I almost forget about this one… Although the weekend is officially over it was Easter Monday so I take that as an excuse for being late. Here’s this weeks top 5:
- Hany Michael – VMware vSphere on IBM BladeCenter H – (Part 1 of 2)
Due to the insane number of expansion modules/options available in the IBM BladeCenter H, I had to split this post into two parts. In fact, I was initially planning to have around 12 different designs for vSphere on BladeCenter H (yes twelve) but I then I started to shrink and skip some designs to fit as many scenarios as possible in a reasonable two-part article. With that said, the following is by no mean a list of all the possible design scenarios you can achieve with this hardware platform. If you started the “mix and match” game, you may literally end-up with uncountable possibilities!
- Scott Drummonds – Memory Reservations Drive Over-commit
What do I mean by “drive over-commitment”? I mean that, when properly used, memory reservations allow a VI admin to optimally pack virtual machines across a cluster’s memory. With properly set reservations, an admin can continue to power on a cluster’s VMs until vCenter’s admission control refuses to allow more. At that point you can know that you the optimal number of virtual machines is on your hosts.
- Scott Lowe – The View from the Other Side
Let me make something clear: I’m not advocating against high consolidation ratios. What I’m advocating against is a blind race for higher and higher consolidation ratios simply because you can. Steve’s article seems to push for higher consolidation ratios simply for the sake of higher consolidation ratios. I’ll use a phrase here that I’ve used with my kids many times: “Just because you can doesn’t mean you should.”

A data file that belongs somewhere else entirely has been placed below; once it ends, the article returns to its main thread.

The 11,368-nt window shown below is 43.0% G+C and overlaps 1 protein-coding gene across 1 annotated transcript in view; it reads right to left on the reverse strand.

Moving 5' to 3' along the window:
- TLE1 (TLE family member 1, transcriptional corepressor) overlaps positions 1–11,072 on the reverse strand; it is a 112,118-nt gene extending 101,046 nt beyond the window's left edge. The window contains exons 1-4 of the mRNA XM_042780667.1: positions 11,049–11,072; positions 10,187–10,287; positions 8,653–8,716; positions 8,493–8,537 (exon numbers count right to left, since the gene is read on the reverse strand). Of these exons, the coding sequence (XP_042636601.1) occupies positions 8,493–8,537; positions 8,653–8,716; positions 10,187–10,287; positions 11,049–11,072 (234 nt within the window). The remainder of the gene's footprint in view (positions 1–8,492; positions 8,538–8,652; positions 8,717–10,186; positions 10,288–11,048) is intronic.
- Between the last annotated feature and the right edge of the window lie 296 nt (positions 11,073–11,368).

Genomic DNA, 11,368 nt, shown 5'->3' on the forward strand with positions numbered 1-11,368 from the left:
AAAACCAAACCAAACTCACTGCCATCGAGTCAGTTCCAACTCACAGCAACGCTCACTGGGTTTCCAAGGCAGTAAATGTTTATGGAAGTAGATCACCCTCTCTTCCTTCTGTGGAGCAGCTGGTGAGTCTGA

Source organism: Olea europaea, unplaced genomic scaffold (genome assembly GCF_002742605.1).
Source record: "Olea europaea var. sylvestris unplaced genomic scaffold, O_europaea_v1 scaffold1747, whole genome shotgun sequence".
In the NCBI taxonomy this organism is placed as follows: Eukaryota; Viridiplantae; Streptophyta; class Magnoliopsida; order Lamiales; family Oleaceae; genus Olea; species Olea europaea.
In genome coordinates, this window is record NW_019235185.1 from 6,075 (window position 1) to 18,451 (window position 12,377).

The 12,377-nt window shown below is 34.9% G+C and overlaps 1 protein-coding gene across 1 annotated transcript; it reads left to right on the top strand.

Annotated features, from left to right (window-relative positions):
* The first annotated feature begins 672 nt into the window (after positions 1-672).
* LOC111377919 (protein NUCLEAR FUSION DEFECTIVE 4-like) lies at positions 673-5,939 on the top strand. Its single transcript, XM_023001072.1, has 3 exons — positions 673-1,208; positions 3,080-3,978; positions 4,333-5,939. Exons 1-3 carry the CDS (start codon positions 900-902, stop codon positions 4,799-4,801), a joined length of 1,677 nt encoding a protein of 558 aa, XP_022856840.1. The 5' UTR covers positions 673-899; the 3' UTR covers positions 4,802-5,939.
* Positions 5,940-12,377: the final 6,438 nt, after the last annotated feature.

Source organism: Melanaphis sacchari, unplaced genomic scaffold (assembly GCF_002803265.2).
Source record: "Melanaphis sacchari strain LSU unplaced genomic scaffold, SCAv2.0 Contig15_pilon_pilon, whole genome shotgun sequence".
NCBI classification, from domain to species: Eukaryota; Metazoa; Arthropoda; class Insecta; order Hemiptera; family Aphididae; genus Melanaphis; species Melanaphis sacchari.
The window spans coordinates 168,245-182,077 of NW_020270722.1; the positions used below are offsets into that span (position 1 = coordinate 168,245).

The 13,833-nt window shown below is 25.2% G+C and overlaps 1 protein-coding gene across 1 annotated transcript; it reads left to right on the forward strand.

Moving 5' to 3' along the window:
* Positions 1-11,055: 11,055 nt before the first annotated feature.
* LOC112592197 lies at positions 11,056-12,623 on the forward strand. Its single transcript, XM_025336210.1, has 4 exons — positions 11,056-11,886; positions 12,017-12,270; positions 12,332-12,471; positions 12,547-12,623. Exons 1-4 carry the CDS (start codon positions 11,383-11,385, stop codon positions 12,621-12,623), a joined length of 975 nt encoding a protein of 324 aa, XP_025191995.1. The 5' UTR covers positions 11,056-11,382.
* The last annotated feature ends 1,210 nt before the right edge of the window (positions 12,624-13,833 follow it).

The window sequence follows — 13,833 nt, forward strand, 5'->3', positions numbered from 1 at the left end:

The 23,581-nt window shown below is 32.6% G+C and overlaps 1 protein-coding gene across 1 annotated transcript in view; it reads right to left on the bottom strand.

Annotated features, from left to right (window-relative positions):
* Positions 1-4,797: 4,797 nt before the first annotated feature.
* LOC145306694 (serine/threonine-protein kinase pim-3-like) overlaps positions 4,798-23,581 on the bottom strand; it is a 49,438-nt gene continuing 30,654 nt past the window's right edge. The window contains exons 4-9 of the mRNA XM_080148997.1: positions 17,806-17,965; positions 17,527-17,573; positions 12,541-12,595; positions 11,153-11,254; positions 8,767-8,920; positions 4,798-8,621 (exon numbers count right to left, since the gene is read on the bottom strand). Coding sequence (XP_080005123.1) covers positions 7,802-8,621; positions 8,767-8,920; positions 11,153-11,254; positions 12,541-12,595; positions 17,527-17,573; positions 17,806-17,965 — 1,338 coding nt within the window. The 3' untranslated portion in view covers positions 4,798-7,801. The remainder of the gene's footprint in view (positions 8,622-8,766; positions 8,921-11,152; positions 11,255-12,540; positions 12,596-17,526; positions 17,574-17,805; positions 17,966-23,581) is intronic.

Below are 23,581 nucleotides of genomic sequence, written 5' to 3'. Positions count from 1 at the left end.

- Chad Sakac – Understanding more about NMP RR and iooperationslimit=1
So… What did we test? Answers below. BTW – this is still (IMO) a “non ideal” test – as it didn’t show even further scaling in terms of datastores, VMs (which is expected to make IOoperationslimit values even more neutral in a comparison), or under network/port congestion (which is expected to to benefit the adaptive/predictive PP/VE model more in a comparison), but this is a useful set of data. The really weird IOoperationslimit value is what it changed to on ESX reboot (included for completeness)
- Duncan Epping – What’s the point of setting “–IOPS=1″ ?
So far none of of the vendors have published this info and I very much doubt, yes call me sceptical, that these tests have been conducted with a real life workload. Maybe I just don’t get it but when consolidating workloads a threshold of a 1000 IOPS isn’t that high is it? Why switch after every single IO? I can imagine that for a single VMFS volume this will boost the performance as all paths will be equally hit and load distribution on the array will be optimal. But for a real life situation where you would have multiple VMFS volumes this effect decreases. Are you following me?